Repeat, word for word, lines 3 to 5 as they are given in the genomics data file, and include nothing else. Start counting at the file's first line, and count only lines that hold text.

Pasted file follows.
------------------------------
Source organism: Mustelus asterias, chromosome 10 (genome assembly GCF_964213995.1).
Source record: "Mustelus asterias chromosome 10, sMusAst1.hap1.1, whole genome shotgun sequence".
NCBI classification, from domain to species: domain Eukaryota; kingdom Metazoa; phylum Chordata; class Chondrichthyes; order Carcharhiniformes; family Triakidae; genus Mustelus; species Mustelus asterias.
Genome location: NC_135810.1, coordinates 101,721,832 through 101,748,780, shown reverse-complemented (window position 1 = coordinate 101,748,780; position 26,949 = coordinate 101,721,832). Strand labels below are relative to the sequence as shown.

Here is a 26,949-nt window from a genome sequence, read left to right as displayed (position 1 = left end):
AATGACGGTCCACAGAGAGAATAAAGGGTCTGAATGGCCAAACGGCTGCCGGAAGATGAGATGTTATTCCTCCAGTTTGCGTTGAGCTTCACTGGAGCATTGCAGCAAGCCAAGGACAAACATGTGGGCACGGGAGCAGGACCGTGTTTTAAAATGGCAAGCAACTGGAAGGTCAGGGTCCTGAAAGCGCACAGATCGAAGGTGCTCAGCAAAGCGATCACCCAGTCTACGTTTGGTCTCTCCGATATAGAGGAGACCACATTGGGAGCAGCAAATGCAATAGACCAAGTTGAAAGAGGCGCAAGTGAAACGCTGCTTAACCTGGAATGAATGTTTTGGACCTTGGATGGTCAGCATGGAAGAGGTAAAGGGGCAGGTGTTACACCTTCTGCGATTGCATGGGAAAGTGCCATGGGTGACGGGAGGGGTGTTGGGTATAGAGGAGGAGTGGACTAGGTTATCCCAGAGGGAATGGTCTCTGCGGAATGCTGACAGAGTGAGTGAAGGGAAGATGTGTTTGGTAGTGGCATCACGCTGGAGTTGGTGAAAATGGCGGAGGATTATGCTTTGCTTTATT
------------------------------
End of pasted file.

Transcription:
NCBI classification, from domain to species: domain Eukaryota; kingdom Metazoa; phylum Chordata; class Chondrichthyes; order Carcharhiniformes; family Triakidae; genus Mustelus; species Mustelus asterias.
Genome location: NC_135810.1, coordinates 101,721,832 through 101,748,780, shown reverse-complemented (window position 1 = coordinate 101,748,780; position 26,949 = coordinate 101,721,832). Strand labels below are relative to the sequence as shown.

Here is a 26,949-nt window from a genome sequence, read left to right as displayed (position 1 = left end):